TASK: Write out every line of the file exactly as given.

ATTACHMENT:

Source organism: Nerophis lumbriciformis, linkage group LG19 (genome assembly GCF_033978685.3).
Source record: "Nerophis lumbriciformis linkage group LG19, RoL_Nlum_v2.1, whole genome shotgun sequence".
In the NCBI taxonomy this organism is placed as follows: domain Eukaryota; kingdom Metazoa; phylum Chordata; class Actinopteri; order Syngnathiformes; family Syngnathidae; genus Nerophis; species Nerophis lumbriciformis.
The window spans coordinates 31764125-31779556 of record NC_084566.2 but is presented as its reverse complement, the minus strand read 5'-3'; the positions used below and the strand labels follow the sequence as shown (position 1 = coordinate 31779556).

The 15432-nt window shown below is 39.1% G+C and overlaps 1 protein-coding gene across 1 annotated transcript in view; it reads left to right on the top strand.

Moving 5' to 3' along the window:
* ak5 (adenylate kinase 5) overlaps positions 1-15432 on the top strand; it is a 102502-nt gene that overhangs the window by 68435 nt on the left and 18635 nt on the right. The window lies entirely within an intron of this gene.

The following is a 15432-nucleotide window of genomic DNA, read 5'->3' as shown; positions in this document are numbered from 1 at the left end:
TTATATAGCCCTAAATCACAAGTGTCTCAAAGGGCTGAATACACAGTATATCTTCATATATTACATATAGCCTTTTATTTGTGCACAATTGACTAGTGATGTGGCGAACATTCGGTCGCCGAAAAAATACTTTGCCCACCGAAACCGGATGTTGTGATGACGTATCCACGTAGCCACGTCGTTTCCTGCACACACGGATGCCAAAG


Source organism: Nerophis lumbriciformis, linkage group LG19 (genome assembly GCF_033978685.3).
Source record: "Nerophis lumbriciformis linkage group LG19, RoL_Nlum_v2.1, whole genome shotgun sequence".
In the NCBI taxonomy this organism is placed as follows: domain Eukaryota; kingdom Metazoa; phylum Chordata; class Actinopteri; order Syngnathiformes; family Syngnathidae; genus Nerophis; species Nerophis lumbriciformis.
The window spans coordinates 31764125-31779556 of record NC_084566.2 but is presented as its reverse complement, the minus strand read 5'-3'; the positions used below and the strand labels follow the sequence as shown (position 1 = coordinate 31779556).

The 15432-nt window shown below is 39.1% G+C and overlaps 1 protein-coding gene across 1 annotated transcript in view; it reads left to right on the top strand.

Moving 5' to 3' along the window:
* ak5 (adenylate kinase 5) overlaps positions 1-15432 on the top strand; it is a 102502-nt gene that overhangs the window by 68435 nt on the left and 18635 nt on the right. The window lies entirely within an intron of this gene.

The following is a 15432-nucleotide window of genomic DNA, read 5'->3' as shown; positions in this document are numbered from 1 at the left end:
TTATATAGCCCTAAATCACAAGTGTCTCAAAGGGCTGAATACACAGTATATCTTCATATATTACATATAGCCTTTTATTTGTGCACAATTGACTAGTGATGTGGCGAACATTCGGTCGCCGAAAAAATACTTTGCCCACCGAAACCGGATGTTGTGATGACGTATCCACGTAGCCACGTCGTTTCCTGCACACACGGATGCCAAAG